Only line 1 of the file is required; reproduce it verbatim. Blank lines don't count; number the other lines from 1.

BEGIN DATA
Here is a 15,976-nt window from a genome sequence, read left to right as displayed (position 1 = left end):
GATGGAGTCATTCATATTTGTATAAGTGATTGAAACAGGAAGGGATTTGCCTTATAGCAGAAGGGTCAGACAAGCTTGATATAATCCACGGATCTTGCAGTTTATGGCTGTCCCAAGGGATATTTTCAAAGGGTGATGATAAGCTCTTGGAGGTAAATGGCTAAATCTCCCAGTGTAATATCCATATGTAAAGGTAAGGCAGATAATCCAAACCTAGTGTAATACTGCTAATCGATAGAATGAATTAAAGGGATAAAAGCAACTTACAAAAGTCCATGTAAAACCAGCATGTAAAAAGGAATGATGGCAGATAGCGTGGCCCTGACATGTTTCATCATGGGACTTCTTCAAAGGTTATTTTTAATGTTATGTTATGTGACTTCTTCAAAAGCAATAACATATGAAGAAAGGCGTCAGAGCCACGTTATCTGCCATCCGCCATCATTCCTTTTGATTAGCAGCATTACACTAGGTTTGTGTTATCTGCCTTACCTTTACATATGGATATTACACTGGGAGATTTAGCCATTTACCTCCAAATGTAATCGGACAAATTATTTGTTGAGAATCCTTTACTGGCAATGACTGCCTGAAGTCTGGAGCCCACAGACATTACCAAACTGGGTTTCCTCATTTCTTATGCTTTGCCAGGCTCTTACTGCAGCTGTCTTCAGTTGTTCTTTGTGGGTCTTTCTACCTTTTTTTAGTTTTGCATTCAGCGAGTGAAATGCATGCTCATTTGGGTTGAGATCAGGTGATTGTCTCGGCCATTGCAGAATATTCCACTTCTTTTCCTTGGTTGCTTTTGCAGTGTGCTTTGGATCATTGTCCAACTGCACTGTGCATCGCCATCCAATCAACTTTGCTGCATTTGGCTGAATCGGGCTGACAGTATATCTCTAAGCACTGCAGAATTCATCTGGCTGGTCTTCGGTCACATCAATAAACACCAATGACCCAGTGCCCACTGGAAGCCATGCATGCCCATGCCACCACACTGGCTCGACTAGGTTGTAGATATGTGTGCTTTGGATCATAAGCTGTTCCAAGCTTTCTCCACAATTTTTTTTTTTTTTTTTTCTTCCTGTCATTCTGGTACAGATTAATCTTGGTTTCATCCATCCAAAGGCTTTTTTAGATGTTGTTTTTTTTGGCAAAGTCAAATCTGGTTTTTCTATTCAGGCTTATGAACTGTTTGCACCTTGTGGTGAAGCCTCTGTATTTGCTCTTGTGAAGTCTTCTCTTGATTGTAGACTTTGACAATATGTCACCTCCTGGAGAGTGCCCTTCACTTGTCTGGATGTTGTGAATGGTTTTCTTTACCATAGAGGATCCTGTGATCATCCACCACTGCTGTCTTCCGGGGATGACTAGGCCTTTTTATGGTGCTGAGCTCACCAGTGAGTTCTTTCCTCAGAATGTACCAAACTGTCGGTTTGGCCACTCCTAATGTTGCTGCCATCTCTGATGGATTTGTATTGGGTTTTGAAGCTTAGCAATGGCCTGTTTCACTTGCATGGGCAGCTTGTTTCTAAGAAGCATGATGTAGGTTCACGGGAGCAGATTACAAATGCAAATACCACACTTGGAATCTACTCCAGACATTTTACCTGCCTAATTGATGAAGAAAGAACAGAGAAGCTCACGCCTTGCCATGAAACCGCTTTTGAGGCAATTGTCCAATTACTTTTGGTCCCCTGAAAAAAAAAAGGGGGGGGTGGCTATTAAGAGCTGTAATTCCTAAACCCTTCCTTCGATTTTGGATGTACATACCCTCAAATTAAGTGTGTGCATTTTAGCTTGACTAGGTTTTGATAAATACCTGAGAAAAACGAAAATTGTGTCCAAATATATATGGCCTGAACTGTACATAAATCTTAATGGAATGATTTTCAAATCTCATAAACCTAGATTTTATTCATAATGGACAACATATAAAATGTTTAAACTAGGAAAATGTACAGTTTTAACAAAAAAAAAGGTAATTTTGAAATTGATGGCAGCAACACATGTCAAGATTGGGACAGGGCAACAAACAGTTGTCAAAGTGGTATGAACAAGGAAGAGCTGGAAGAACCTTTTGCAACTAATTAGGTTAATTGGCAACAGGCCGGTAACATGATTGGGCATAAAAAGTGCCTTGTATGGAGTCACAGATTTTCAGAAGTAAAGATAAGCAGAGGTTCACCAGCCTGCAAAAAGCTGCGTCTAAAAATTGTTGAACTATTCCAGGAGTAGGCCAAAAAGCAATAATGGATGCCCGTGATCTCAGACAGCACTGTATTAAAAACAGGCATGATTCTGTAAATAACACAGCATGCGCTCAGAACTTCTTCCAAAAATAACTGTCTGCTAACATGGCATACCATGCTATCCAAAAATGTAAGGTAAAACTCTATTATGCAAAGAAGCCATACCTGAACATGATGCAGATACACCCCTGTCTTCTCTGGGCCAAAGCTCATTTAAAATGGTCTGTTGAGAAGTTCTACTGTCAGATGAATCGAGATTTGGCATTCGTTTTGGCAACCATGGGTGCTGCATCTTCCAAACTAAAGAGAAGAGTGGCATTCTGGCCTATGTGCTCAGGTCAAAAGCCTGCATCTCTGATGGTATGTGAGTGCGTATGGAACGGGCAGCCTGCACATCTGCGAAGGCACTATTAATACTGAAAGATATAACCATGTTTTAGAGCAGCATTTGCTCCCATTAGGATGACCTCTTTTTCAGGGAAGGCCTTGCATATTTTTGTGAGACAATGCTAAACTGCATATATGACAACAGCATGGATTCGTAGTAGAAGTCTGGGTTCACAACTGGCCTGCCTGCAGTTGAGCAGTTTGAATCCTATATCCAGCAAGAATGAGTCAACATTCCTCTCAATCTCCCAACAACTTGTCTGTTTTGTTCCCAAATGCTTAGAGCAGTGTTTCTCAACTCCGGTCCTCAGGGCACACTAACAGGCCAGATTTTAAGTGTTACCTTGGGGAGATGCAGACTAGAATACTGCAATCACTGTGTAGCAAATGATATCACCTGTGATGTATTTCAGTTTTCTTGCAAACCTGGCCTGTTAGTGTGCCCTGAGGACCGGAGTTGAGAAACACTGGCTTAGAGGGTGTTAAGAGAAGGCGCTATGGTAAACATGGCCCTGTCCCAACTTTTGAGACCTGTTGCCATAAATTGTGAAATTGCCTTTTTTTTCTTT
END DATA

Here is a 15,976-nt window from a genome sequence, read left to right as displayed (position 1 = left end):